This love of which the scriptures speak is not natural human love which makes us reach out to a particular person but supernatural love whose source is God’s own love which lives in us by the power of the Holy Spirit. John does not say that God is loving or that he has loved but that GOD IS LOVE  and it is this presence of God that we are called to make visible in the world in our fruitfulness. As we reflect on our lives I’m sure we can easily identify moments when we have been recipients of this sacrificial love of God through the activity of one another and indeed have, at times, been ministers of this love ourselves. In seeking to be open to this love within us we are enabled to build up the community of the Church, the loving body of Christ here on earth. We see this power at work today in the life of St Peter in our first reading where he takes the courageous step of receiving Gentiles into the Church at the prompting of the Holy Spirit. thus opening the way for the Church to welcome all who are called so the universal mission of the Church can proceed. As Peter explains, “The truth I have come to realise is that God does not have favourites, but that anybody of any nationality who fears God and does what is right is acceptable to him.”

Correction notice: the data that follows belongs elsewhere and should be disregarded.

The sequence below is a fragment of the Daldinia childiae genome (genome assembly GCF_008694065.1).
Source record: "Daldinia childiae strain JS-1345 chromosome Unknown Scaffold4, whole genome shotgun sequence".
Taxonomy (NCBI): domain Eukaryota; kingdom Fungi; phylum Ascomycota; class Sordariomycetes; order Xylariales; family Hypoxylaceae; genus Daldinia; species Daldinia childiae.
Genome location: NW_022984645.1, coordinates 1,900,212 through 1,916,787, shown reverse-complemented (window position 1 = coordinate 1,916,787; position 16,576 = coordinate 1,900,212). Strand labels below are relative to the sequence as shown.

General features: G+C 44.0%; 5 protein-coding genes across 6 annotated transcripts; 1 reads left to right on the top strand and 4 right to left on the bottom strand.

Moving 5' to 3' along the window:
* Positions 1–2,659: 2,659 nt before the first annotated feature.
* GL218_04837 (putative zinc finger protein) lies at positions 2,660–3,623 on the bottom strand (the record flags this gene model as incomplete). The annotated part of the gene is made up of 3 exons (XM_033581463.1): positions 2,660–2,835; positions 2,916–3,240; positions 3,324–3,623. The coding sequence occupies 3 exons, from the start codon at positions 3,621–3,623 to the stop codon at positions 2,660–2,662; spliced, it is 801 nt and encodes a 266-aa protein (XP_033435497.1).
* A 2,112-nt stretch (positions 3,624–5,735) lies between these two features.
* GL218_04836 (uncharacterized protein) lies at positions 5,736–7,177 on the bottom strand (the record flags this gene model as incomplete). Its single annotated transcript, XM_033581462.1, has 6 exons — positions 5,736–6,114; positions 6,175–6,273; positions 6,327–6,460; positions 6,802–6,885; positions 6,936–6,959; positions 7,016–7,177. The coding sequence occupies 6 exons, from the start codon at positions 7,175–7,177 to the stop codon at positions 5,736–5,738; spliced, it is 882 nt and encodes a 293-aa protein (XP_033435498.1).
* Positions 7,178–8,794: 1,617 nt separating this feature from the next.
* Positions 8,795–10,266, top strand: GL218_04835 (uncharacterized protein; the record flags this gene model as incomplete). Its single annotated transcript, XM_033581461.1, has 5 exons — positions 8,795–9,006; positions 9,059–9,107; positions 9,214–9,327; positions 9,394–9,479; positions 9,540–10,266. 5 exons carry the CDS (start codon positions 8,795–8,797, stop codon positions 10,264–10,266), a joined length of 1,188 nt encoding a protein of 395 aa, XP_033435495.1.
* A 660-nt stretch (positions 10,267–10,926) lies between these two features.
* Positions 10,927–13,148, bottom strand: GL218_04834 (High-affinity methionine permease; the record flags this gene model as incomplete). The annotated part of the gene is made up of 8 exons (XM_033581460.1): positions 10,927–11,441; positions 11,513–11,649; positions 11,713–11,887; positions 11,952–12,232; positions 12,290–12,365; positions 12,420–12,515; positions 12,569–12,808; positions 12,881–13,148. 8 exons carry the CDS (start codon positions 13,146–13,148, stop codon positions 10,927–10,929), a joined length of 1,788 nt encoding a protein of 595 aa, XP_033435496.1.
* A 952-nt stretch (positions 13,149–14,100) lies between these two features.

A few days ago we celebrated the great Feast of the Martyrs of England and Wales, those who died for the faith between 1535 and 1680. Two hundred and eighty four were either canonised or beatified but the number of all those who suffered death or persecution are beyond reckoning. All these of our brothers and sisters truly were friends of the Lord who followed his example in laying down their lives for Him and the Church. I’m sure we all have our heroes and we remember the more well-known ones like Thomas More and John Fisher. Many were priests and religious but there were also laymen and women; three women in particular spring to mind –Margaret Clitherow, Margaret Ward and Anne Line. Their selflessness and courage did so much to provide safe havens for Priests, who were liable to be put to death if captured, to continue serving the Church in secret.